Mar 02 2022

Spotlight on ‘Women in Pharmacy’ during Women’s History Month

March 2022 has been designated "Women's History Month." As in years past, the commemoration will be used to honor women's contributions throughout American history. Since the theme of this year's celebration is "Women Providing  Healing, Promoting Hope," it's appropriate to focus on the thousands of women who distinguished themselves in the pharmacy profession.

It's a story that begins with Elizabeth Greenleaf who is recognized as the first female pharmacist in America. The story spans generations of women including Camille Schrier who, in 2020 was crowned Miss America while a pharmacy student at Virginia Commonwealth University School of Pharmacy.

According to the American Pharmacists Association (APhA), Greenleaf is listed among the 32 apothecaries in New England during the late 1600's, and in 1727, owned an apothecary shop in Boston. Today's working mothers can learn a lesson from Greenleaf who, in addition to running her own store, had twelve children.

Camille Schrier dedicated her tenure as Miss America to combatting opioid addiction and medication errors. She was often referred to as "the Science Miss America." Schrier began her reign by breaking from pageant tradition with her choice of onstage talent. Rather than show off her singing or dancing skills, she wowed the crowd by performing a catalytic decomposition of hydrogen peroxide.

Schrier is on track to graduate in 2022 with a Doctor of Pharmacy degree. She has used her time on the national stage to promote sciences and STEM, and will no doubt continue to be a goodwill ambassador for the pharmacy profession, and the role of pharmacists in public health.

When Schrier receives her degree from VCU, she will be in good company. According to the American Association of Colleges of Pharmacy (AACP), women accounted for 63% of first professional degrees in pharmacy awarded in 2019-2020. And 45% of Ph.D degrees awarded that year went to women.

Most notably, the AACP notes, women now account for the majority of students enrolled in first degree pharmacy programs. "Of the total number of students enrolled in first professional degree programs for fall 2020," the AACP stated, "64.6% were women and 18.4% were underrepresented minority students."

While Greenleaf and Schrier certainly brought honor to the profession, they are in good company. This includes several finalists in the 2021 Next-Generation Pharmacists Awards program, which is sponsored annually by Pharmacy Times and Parata Systems. The program recognizes pharmacists of distinction across several practice settings. In October 2021 several women were recognized including:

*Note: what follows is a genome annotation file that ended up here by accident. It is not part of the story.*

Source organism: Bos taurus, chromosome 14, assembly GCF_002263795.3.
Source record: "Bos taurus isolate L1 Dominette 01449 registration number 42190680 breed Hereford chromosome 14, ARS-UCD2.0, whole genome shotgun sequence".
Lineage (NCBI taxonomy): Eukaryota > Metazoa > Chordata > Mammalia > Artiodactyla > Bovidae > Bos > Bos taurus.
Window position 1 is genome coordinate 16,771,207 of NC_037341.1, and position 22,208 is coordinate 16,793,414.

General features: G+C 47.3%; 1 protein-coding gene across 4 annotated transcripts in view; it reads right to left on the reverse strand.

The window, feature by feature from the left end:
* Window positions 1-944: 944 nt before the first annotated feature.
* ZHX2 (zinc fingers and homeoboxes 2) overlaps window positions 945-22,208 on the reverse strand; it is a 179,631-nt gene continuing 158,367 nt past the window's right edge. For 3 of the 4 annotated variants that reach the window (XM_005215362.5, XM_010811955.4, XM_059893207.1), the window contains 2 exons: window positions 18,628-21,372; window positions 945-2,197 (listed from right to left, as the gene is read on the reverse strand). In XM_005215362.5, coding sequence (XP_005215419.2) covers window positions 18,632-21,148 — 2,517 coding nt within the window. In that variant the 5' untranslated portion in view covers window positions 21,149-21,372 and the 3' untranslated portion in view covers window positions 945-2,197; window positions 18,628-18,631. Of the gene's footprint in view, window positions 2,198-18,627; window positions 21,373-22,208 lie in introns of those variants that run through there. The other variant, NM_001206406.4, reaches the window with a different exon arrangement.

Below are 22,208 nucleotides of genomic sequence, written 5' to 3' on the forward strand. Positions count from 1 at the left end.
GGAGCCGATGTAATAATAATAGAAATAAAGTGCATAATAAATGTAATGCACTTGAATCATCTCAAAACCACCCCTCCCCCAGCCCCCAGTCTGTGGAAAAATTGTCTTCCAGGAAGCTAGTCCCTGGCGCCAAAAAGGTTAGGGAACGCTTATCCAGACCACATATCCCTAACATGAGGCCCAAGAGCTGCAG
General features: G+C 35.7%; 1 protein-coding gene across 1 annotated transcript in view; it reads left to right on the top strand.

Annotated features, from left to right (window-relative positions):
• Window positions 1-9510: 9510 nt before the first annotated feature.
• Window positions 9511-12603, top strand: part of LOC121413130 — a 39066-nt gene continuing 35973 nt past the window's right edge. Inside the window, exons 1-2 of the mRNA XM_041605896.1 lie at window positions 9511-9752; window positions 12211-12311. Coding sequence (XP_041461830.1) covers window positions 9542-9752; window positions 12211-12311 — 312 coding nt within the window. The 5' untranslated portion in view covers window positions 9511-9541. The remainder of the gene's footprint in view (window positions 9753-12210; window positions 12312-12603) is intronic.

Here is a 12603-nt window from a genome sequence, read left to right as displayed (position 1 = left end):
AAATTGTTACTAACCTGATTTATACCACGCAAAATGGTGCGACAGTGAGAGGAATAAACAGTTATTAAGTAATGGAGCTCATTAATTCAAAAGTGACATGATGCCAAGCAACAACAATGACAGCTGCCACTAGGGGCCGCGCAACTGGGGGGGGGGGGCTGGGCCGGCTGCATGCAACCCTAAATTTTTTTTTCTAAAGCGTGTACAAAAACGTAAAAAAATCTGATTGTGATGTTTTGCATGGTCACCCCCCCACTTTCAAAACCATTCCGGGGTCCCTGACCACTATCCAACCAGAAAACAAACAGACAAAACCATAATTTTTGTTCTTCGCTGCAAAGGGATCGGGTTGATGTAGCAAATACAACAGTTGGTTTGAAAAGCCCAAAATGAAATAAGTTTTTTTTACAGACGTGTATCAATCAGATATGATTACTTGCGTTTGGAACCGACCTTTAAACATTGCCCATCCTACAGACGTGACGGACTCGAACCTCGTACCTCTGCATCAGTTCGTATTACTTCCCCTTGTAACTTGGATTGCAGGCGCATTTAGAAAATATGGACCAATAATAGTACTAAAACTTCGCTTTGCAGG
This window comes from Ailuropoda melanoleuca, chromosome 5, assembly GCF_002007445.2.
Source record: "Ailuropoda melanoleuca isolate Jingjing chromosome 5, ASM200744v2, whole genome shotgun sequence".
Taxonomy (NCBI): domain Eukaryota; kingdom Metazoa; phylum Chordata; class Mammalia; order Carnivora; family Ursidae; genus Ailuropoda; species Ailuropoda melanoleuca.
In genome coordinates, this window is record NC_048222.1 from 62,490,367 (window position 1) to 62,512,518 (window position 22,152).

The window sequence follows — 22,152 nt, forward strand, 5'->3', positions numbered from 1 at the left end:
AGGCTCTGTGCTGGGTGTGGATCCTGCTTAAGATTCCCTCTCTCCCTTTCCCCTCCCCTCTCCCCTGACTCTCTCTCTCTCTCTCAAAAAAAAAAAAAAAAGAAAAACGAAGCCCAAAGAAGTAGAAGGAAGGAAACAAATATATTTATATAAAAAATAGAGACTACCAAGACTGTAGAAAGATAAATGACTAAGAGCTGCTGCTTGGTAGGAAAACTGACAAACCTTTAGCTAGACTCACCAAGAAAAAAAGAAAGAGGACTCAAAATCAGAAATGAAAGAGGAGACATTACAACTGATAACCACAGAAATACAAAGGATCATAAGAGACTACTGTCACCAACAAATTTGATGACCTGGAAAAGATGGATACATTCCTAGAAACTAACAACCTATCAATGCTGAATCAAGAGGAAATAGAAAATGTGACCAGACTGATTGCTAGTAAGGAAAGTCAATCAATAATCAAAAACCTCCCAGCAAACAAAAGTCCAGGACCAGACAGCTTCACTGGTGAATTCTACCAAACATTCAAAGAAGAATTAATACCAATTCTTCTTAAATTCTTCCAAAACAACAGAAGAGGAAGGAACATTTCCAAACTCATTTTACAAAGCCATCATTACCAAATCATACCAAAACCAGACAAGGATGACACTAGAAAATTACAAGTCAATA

• 2021 Next Generation Pharmacist of the Year: Angela D. Adams, PharmD, MPH. Adams is the executive director of the Central Florida Pharmacy Council and says that her greatest achievement in pharmacy has been creating culturally appropriate health education programs that serve as a tool in eliminating health care inequities and disparities.
  • Specialty Pharmacy 2021: Chelsea Hustad, PharmD, CSP. Hustad is clinical operations manager/pharmacist-in-charge at Lumicera Health Services in Madison, WI. She says her greatest accomplishment is building patient-centered clinical programs designed to assess each patient's individual treatment goals, monitoring their progress, and seeing the resulting positive outcomes.
  • Health-System Pharmacist 2021: Kara Piechowski, PharmD, CBPS, CB-ADM, CTTS. Piechowski is an Internal Medicine Clinical Pharmacist at West Virginia University School of Medicine. She is also program director for Tobacco-Free Me. Among her greatest pharmacy achievements, she cites her work to help people stop using tobacco. "My personal philosophy," she says, "is to practice positivity, possess a growth mindset, and speak up for others."

Also worthy of the title "trailblazer," are the more than 45,000 members of the Pharmacist Moms Group, which was formed in 2017 as a resource for women pharmacists with children. "We are all pharmacists, but more importantly we are all moms" the group's website says. "With women from all areas of pharmacy sharing the common goals of helping each other and promoting diversity and inclusion in the workplace, Pharmacist Moms Group strives to improve the industry one pharmacy and one woman at a time."

Our deepest respect to all women who left a mark on our nation's history. But a special tip of the hat to those women who distinguished themselves as pharmacists and laid the path for the trusted professionals we know today!